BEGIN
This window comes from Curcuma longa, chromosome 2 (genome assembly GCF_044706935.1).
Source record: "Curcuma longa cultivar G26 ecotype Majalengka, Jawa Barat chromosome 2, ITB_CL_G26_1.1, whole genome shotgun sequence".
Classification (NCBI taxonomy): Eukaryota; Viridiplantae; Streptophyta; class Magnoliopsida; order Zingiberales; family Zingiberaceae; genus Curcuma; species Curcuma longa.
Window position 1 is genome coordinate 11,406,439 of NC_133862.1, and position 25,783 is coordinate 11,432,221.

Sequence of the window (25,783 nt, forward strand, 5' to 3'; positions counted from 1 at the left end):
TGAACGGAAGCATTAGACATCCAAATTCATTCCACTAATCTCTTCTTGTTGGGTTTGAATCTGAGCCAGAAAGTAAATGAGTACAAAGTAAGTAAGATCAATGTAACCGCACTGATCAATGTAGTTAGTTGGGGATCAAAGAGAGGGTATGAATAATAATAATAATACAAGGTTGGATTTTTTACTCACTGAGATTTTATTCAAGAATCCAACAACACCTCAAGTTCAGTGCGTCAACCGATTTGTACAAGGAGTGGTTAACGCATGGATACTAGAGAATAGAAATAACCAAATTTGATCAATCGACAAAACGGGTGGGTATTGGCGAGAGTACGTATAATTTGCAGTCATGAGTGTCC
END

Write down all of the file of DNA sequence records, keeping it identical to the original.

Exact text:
This window comes from Curcuma longa, chromosome 2 (genome assembly GCF_044706935.1).
Source record: "Curcuma longa cultivar G26 ecotype Majalengka, Jawa Barat chromosome 2, ITB_CL_G26_1.1, whole genome shotgun sequence".
Classification (NCBI taxonomy): Eukaryota; Viridiplantae; Streptophyta; class Magnoliopsida; order Zingiberales; family Zingiberaceae; genus Curcuma; species Curcuma longa.
Window position 1 is genome coordinate 11,406,439 of NC_133862.1, and position 25,783 is coordinate 11,432,221.

Sequence of the window (25,783 nt, forward strand, 5' to 3'; positions counted from 1 at the left end):
TGAACGGAAGCATTAGACATCCAAATTCATTCCACTAATCTCTTCTTGTTGGGTTTGAATCTGAGCCAGAAAGTAAATGAGTACAAAGTAAGTAAGATCAATGTAACCGCACTGATCAATGTAGTTAGTTGGGGATCAAAGAGAGGGTATGAATAATAATAATAATACAAGGTTGGATTTTTTACTCACTGAGATTTTATTCAAGAATCCAACAACACCTCAAGTTCAGTGCGTCAACCGATTTGTACAAGGAGTGGTTAACGCATGGATACTAGAGAATAGAAATAACCAAATTTGATCAATCGACAAAACGGGTGGGTATTGGCGAGAGTACGTATAATTTGCAGTCATGAGTGTCC